What do I do if I can't get to a medical facility? As outlined above, the wound should be irrigated and a dressing applied. In the past it was thought that there was a "golden period" ranging up to 12-24 hours after which a wound should not be surgically closed. This has been refuted by several large studies. Most wounds, even days old, can be surgically repaired as long as they are not infected. It is always best to have wounds evaluated by trained medical personnel if there is any doubt in one's mind as to whether the wound can be managed by local first aid measures, or requires greater medical expertise. The above recommendations are made only to assist those who do not have readily accessible medical care.

Treating Lacerations

by: Dan Williams, Psy. D., PA-C

Outdoor treatment
Many individuals who hunt, fish, camp and hike eventually sustain a laceration. This article will address specifically what to do in the outdoors scenario.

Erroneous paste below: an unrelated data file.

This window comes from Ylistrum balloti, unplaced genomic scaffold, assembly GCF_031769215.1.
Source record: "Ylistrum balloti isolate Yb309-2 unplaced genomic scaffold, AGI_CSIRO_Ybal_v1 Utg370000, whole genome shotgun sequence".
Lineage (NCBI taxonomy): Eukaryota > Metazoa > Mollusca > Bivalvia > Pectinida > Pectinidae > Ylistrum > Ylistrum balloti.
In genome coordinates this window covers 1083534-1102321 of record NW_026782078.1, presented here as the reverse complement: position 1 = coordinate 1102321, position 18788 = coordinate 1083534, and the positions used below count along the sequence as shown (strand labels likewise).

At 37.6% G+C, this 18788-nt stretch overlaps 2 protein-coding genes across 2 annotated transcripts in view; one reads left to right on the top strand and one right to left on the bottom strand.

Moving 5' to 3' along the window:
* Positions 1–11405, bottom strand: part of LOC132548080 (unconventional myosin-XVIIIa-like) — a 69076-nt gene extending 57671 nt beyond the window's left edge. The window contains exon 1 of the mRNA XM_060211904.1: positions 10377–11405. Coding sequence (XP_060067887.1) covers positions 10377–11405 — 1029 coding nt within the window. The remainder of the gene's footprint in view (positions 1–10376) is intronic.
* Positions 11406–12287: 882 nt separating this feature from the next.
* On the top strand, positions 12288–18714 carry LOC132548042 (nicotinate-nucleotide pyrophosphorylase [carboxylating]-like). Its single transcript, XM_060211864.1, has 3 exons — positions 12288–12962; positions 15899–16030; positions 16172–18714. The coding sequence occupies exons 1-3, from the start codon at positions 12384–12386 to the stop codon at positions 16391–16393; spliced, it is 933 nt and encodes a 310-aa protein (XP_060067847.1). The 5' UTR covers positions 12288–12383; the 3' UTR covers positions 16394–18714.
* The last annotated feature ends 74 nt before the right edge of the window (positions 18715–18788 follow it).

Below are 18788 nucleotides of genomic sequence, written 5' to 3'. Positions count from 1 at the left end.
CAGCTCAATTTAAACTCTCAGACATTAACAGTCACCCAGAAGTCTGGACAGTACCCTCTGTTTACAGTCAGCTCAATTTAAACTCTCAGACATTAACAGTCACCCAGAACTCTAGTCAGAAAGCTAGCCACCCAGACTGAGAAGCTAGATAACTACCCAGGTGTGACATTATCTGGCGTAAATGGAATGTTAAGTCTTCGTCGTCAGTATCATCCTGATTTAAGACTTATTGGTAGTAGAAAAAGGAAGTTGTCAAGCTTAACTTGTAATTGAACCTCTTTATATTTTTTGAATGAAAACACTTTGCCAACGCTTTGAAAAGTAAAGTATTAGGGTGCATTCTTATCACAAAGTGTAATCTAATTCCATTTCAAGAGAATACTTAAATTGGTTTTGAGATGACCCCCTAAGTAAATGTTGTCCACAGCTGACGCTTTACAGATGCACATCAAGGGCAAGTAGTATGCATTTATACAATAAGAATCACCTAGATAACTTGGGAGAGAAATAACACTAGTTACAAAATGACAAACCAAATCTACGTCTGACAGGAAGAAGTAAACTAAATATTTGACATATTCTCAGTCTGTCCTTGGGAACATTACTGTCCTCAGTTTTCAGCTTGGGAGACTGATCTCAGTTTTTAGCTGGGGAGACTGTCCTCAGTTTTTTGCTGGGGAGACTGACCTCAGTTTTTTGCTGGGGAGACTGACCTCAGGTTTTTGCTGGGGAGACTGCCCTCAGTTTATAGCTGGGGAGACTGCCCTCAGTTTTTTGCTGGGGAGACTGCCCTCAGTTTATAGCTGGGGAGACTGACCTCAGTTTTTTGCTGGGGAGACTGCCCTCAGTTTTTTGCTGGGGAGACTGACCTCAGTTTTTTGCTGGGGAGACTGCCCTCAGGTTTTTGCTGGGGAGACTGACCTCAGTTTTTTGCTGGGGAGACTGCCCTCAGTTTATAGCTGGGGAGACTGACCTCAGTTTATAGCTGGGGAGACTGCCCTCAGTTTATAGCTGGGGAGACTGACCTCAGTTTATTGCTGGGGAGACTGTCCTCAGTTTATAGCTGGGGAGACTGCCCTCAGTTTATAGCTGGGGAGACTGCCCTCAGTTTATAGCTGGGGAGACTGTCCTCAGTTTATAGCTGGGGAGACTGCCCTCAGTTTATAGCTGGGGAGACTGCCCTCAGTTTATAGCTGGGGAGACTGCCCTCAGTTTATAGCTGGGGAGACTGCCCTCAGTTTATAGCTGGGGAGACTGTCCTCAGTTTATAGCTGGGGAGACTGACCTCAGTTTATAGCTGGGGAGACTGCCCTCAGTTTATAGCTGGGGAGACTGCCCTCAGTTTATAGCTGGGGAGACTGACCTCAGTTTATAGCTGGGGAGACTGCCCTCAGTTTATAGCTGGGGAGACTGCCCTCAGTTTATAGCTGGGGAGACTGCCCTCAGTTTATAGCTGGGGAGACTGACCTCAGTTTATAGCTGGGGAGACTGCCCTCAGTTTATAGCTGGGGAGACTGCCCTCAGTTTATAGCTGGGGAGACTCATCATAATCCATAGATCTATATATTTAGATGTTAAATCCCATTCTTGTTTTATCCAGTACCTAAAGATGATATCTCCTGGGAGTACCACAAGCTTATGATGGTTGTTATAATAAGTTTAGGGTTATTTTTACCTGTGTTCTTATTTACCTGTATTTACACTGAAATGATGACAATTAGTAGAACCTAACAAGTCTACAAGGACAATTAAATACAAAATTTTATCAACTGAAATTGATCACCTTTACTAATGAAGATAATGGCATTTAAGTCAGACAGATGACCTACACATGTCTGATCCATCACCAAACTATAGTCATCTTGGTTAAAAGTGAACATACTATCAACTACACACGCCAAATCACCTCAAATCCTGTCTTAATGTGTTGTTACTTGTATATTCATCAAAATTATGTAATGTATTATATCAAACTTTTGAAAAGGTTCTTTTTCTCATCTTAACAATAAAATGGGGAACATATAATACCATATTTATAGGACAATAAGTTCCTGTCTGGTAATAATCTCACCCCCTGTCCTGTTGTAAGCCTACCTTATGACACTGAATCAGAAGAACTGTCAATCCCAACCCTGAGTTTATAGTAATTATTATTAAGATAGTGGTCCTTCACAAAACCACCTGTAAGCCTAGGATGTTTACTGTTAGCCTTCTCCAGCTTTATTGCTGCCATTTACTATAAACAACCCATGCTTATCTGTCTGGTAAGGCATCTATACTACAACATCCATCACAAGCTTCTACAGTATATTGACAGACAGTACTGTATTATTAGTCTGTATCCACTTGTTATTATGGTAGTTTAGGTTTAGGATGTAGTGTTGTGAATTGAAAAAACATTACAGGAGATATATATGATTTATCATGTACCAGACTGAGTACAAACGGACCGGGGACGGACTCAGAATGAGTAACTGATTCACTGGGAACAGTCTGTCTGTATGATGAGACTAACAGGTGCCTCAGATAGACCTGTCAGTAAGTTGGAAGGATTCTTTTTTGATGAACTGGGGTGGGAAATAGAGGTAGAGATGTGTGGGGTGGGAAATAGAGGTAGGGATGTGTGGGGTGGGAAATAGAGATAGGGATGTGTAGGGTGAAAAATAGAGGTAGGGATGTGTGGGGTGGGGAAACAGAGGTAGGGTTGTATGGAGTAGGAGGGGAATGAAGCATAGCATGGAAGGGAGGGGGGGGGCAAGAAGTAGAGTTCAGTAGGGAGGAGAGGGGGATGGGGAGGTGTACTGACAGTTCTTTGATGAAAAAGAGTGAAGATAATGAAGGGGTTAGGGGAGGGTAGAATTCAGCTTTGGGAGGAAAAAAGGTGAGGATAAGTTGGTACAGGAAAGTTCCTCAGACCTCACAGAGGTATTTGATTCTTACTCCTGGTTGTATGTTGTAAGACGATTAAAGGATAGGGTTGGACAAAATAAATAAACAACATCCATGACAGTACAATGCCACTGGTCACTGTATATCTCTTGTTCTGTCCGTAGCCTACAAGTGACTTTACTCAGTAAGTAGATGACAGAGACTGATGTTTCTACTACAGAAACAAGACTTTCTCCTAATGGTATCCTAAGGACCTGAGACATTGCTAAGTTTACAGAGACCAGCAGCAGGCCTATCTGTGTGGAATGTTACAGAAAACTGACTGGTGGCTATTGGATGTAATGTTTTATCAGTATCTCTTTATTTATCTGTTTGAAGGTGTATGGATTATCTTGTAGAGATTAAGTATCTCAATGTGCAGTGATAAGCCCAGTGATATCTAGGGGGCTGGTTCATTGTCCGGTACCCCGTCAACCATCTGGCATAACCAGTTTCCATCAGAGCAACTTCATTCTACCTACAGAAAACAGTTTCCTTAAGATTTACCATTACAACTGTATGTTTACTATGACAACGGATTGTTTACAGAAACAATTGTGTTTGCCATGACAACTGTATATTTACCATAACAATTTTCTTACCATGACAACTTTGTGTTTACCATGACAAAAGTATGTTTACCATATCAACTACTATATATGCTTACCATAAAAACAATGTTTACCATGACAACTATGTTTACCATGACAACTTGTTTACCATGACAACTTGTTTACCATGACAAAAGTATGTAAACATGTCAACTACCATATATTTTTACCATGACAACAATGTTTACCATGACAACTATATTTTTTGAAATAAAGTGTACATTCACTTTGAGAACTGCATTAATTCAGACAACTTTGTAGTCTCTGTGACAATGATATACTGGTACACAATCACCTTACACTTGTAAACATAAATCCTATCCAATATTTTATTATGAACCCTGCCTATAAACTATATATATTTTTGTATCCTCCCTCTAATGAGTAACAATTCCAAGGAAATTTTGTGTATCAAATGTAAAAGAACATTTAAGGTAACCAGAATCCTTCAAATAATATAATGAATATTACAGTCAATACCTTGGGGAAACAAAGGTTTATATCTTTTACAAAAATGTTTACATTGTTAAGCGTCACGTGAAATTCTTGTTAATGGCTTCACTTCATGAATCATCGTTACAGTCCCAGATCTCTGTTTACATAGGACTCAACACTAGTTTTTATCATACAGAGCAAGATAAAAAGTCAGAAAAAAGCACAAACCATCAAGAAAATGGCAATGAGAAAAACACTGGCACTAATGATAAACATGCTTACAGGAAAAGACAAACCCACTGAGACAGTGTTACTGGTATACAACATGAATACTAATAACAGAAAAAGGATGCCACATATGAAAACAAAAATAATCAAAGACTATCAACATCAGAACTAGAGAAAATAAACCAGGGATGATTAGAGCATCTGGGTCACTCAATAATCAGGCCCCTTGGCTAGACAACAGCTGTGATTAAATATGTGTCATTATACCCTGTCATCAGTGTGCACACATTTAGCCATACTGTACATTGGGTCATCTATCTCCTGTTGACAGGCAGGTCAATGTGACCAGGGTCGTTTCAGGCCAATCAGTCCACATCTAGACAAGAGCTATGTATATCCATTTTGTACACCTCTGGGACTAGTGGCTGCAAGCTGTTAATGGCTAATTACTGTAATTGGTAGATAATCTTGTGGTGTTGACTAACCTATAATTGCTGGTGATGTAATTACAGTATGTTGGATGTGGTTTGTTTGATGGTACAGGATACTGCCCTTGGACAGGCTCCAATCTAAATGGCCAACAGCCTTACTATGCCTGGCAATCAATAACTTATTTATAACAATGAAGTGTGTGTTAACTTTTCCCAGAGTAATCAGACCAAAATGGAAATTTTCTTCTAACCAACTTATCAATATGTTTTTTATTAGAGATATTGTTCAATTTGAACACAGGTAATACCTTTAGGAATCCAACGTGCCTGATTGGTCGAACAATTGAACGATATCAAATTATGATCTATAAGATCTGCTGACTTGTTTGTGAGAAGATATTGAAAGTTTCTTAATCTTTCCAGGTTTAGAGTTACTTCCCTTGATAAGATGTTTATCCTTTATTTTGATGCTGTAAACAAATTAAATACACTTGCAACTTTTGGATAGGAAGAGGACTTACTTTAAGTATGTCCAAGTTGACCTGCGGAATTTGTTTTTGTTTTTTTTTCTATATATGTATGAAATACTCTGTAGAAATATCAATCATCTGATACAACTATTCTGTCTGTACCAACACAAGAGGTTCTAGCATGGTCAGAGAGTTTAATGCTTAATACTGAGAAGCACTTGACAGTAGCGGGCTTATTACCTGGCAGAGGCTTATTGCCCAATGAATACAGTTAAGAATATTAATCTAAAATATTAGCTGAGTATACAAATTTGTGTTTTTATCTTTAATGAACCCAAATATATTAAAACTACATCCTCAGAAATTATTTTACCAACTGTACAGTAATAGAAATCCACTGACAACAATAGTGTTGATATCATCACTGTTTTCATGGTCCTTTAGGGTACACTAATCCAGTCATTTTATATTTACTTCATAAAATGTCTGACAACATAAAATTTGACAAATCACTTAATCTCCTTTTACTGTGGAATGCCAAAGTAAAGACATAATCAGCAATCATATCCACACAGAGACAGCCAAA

1. Irrigate, irrigate, irrigate. Most individuals will not have a syringe to push fluid through the wound. A plastic bag will work wonders. Fill your plastic bag with water and punch a tiny hole on the end. Squeeze the end like using a cake decorating bag. You now have a pressure irrigation system.
  2. If the wound is gaping and still bleeding, you may want to close the wound, especially if transportation to a medical facility is delayed greater than 72 hours. First, to stop the bleeding, you can soak gauze with Afrin® or nasal spray containing Neo-synephrine. Apply this to the wound. This will act as a vasoconstrictor and slow the bleeding enough so you can bandage and take care of the wound. Also gauze soaked in Benadryl® works wonders as nice topical anesthetic.

Most individuals will not have Benzoin and steri-strips with them. In the absence of these medical supplies, tape can be used to temporarily close the wound.